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Bug#274511: devfs on sarge install cd is confusing for newbies

severity 274511 wishlist

On Sat, Oct 02, 2004 at 05:27:01PM +0200, Rene Engelhard wrote:
> # it is important when new users even when they are coming from some
> # other dist are unable to install Debian
> severity 274511 important
> thanks

    for any feature request, and also for any bugs that are very
    difficult to fix due to major design considerations.


If they are unable to install Debian, file a report about the specific
confusing UI, not a vague one about the use of devfs.

> Colin Watson wrote:
> > > when you install sarge (or use the rescue system) you get devfs.
> >
> > This *so* won't be fixed for sarge. :-) It's quite deeply embedded in
> I noticed this a few months ago but I unfortunately forgot to file the
> report and I trusted the d-i folks to get the idea that using devfs
> would cause serious confusion for newbies.

devfs is hidden in most places; grub-installer presents non-devfs paths
to the user, for instance, and explains in some detail what they mean.
The partitioner does not expose them at all.

I don't believe I've had a single usability complaint in Ubuntu so far
about the devfs paths, and it's a much more usability-focussed
distribution than Debian. New users don't care whether it's devfs or
not; the majority of them would be just as confused by this strange
"/dev/hda1" nonsense.

> > the d-i code. For etch, we'll probably move to something else, but now
> > is not the time.
> Couldn't you at least not work around it? d-i can use devfs internally still
> then...

Have you seen the d-i release schedule lately? Now is *not* the time to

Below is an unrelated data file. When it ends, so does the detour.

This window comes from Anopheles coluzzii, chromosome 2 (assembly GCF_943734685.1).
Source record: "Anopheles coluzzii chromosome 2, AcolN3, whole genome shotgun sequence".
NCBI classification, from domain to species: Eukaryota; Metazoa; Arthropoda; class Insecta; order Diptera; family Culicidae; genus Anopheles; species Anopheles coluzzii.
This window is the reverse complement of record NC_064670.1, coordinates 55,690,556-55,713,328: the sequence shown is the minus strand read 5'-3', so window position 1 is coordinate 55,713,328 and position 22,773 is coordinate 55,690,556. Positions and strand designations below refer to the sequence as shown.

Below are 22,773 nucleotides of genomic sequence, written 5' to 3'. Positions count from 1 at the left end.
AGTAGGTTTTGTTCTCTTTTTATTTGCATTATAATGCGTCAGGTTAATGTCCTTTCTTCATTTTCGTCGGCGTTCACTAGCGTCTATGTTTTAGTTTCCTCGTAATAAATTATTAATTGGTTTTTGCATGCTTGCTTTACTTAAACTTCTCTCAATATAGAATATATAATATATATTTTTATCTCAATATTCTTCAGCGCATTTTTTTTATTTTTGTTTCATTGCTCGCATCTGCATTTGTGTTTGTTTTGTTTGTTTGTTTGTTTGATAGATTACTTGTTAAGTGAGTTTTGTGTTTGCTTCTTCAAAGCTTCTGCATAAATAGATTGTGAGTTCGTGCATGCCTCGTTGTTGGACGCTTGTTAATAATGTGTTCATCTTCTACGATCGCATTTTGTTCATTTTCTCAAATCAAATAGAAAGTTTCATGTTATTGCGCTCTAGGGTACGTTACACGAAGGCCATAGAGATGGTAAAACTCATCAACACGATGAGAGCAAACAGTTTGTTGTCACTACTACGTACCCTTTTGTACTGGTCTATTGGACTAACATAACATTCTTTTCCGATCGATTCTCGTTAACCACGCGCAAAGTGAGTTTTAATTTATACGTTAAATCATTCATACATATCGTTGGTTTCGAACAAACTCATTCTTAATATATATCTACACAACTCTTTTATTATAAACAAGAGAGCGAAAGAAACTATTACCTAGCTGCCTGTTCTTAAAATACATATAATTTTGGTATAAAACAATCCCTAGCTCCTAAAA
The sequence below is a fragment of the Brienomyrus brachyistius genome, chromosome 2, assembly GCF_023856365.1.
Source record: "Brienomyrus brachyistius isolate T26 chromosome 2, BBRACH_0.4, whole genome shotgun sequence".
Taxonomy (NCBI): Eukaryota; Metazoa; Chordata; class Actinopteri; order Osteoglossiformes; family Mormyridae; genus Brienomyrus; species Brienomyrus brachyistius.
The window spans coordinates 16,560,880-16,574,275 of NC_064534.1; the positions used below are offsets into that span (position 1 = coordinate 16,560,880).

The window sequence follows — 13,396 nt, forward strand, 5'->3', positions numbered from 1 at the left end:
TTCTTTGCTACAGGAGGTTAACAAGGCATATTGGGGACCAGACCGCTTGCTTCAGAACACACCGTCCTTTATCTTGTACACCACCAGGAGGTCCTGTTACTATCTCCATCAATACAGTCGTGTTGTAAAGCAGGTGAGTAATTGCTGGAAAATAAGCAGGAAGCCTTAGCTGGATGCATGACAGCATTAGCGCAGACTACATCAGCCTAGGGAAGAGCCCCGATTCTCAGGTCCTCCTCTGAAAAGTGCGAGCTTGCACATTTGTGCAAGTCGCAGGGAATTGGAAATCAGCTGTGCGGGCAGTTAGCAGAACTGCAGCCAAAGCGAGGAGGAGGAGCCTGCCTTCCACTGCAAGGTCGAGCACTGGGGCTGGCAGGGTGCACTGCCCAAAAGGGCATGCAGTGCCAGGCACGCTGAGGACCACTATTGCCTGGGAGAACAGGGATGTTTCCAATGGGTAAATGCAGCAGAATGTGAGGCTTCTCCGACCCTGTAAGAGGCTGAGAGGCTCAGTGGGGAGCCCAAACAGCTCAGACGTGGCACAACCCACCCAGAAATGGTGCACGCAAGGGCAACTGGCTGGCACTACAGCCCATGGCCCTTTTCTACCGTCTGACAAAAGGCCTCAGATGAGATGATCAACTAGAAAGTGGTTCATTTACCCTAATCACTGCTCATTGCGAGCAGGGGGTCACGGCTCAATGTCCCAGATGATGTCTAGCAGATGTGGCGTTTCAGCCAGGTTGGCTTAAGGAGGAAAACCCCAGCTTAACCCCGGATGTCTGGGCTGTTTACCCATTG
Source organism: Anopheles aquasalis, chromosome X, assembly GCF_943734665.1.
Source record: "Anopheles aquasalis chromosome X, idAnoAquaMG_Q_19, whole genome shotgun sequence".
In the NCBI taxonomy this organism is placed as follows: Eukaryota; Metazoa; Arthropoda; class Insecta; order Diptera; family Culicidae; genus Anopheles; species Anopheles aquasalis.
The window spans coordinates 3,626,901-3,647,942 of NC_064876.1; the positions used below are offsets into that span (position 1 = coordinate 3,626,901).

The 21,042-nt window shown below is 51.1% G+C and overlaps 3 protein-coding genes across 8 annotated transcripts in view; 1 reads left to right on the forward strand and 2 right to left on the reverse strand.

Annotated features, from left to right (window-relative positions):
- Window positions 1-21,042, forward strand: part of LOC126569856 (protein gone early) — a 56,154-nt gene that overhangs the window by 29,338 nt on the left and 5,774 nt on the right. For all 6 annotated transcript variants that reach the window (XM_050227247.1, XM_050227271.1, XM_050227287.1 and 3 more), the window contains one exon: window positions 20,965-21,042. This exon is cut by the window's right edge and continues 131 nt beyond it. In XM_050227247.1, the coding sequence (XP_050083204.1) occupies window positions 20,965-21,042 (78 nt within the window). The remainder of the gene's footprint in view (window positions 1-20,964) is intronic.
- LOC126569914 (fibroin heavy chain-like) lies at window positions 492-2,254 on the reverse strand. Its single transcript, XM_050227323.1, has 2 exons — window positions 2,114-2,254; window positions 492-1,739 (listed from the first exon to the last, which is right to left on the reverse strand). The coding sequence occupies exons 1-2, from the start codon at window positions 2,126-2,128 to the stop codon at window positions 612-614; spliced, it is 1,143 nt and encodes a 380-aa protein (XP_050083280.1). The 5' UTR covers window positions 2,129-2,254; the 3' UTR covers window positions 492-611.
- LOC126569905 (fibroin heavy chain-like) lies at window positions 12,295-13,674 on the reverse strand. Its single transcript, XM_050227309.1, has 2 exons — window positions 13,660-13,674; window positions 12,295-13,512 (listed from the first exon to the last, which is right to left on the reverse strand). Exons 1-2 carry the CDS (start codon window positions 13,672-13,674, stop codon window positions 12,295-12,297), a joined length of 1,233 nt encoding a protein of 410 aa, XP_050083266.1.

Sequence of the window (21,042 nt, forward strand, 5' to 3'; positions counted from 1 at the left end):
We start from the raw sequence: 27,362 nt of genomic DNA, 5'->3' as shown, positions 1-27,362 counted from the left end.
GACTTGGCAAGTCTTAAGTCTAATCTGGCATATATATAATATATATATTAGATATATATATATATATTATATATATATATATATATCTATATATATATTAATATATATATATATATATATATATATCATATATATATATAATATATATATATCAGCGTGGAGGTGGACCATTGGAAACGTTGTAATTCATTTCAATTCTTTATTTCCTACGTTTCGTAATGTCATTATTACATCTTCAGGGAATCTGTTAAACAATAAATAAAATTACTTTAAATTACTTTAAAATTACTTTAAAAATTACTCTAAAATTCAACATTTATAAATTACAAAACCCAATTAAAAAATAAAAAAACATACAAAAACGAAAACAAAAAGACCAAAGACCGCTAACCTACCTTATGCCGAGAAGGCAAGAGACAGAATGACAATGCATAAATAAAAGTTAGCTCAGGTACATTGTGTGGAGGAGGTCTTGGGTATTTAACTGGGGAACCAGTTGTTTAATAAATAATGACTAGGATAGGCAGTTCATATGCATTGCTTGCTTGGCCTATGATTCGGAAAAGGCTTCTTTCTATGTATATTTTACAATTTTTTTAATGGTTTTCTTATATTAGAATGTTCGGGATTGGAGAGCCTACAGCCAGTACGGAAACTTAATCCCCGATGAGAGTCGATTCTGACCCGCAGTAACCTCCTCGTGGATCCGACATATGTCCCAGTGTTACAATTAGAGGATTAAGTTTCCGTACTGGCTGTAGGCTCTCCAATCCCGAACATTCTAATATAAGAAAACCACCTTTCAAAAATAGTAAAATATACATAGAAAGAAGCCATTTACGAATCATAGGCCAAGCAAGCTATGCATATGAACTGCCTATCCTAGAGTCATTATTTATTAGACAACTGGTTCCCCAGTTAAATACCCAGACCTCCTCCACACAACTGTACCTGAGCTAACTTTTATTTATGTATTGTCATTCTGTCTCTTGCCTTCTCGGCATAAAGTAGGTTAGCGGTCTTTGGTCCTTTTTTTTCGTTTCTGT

rearrange its underpinnings.

> > > However, Linux newbies or people switching from other distributions not
> > > using devfs (and not knowing that something like this exists or how it
> > > works - devfs is deprecated after all) are going to be seriously
> > > confused....
> > 
> > By and large, they shouldn't have to care. The installed system doesn't
> > use devfs, and new users won't have to poke around in the installer
> > environment too much.
> People who use some other dist and have their first contact with Debian
> with the rescue system *will* poke around in the evironment and *will*
> care.

It is known to be harder than necessarily to use d-i as a rescue disk.
There are plenty of worse usability problems than devfs there, but I
don't believe that it will impede a normal-path installation.

> besides that, IIRC the installer (I currently don't have a free
> partition to test) and the partitioner show the devfs node, which
> is something new users *will* notice -- and some won't have a clue how
> to proceed then..

I'm looking at the partitioner right now. It's a somewhat older version
of the interface, but:

IDE1 master (hda) - 40.0 GB IC25N040ATMR04-0
      #1 primary   15.7 GB     ntfs
      #2 primary   23.7 GB L   ext3
      #5 logical  509.9 MB   S swap       swap

I see no device nodes.

> > > The resulting system installed by d-i doesn't so what is the reason
> > > you use devfs/the desired effect?
> > 
> > We don't have room for static device nodes, and no alternatives were
> > available at the time when that part of d-i was originally written.
> > devfsd wouldn't fit in a number of the images, and would probably only
> > cause unnecessary confusion.
> eh? how?

It'd break in corner cases, and then people relying on it would be lost
about what to do. (All software breaks sometimes, especially if you try
to cram it in with virtually no testing during the last month of a
four-year development process.)

> Most people will use /dev/hda etc. and people who know use devfs?
> And is the CD/DVD image place really that tight? I don't know much about
> that but devfs should fit on CDs/DVDs... Although I don't think this is
> good it could be left out on floppies then....

It would be confusing for d-i to behave so wildly inconsistently with
different images. If nothing else, it would make the documentation
difficult both to read and to write.

Like I say, if a particular piece of the d-i user interface requires
users to know the meaning of the device nodes in order to drive it, then
*that* should be fixed; otherwise you merely push the usability problem
back from people who don't know what /dev/discs/disc0/part1 is to people
who don't know what /dev/hda1 is. Right now, however, I can't think of
any part of the d-i user interface other than the shell that requires


Colin Watson                                       [cjwatson@debian.org]

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